"If however you have an employee who is still engaged and working for a certain number of hours, then the employer is still obliged to pay superannuation on the hours that the employee is actually working."
As an example, if an employee's normal hours equate to $1,000 a fortnight, the employer must pay superannuation on that but they don't have to pay it on the additional $500.
Linton also provides clarification that even if a business does not qualify for JobKeeper payments right now, if their revenue falls by 30 per cent at any point within the set period to 30 September they will then be able to apply.
"If for example an employer doesn't experience that downturn until May, they would then enter the program in May," she says.
"So it's not like if you're not eligible now you'll never be eligible for it. There is eligibility if a downturn occurs at a later date."
Mental health the "sleeping giant" in this crisis
The ICB executive explains the vast majority of employers want to do the right thing by their staff, but from an HR perspective there are challenges with finding the cash flow to make JobKeeper payments now before the government funding comes through.
Financial hardship as well as the challenges of working from home are psychologically challenging for employees and employers alike.
"The mental health aspect of all of this is I think the sleeping giant at the moment, because not only do you have business owners who have now have to deal with potentially what the longevity or the financial stability of their businesses are, but working from home for a lot of people can be quite a challenging environment," says Linton.
"It may well be that there are now children at home, parents who a re trying to work from home. You have situations where maybe domestic violence is a problem, so being effectively restricted to work from home has its challenges as well.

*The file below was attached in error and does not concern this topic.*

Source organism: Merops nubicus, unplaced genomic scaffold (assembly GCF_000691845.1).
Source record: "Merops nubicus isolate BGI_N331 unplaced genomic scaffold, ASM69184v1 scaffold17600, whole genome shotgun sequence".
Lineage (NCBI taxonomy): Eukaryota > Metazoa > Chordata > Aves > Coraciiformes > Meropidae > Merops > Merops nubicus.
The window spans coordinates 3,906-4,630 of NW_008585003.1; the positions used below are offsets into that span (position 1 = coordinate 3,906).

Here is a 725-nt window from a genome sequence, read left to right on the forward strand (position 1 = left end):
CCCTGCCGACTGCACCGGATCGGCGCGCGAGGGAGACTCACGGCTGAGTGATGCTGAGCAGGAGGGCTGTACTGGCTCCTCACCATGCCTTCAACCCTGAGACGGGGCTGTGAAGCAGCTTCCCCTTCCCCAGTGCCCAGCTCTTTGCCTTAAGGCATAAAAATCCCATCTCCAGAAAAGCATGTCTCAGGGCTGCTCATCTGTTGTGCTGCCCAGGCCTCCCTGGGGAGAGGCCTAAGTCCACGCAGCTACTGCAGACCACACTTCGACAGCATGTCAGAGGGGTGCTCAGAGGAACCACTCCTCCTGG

"I know as a previous small business owner that one of the things that goes through your mind, particularly when you're in that micro and family business environment, is your staff become your family."
She says in these circumstances employers tend to put themselves last.
"This means there's a very real risk that they'll push their business beyond the bounds of commercial reality, just so they don't have to lay people off," she says.
"So that's something that weighs very, very heavily on the mind of employers."
This adds to what Linton describes as an "extremely complex" HR framework in Australia that often leaves employers inadvertently tripping themselves up despite the best intentions.
"So my number one suggestion to any business owner if they're looking at potentially standing staff down, reducing staff hours, or changing the way they engage with employees, is to get themselves attached to an HR advisor who can actually help them through this process.
But what about the extra cost, especially for companies that are doing it tough?
Linton emphasises a lot of companies may already be connected to HR advisors through third-party arrangements.
"For example, all of the certified bookkeepers that are our members have access to an HR provider at no cost for a limited fair use policy framework," she says.
"If you have a business that already has a certified bookkeeper engaged, talk to your bookkeeper, they may already have access to some of this information."
This story was written in partnership with MYOB.Never miss a news update, subscribe here. Follow us on Facebook, LinkedIn, Instagram and Twitter.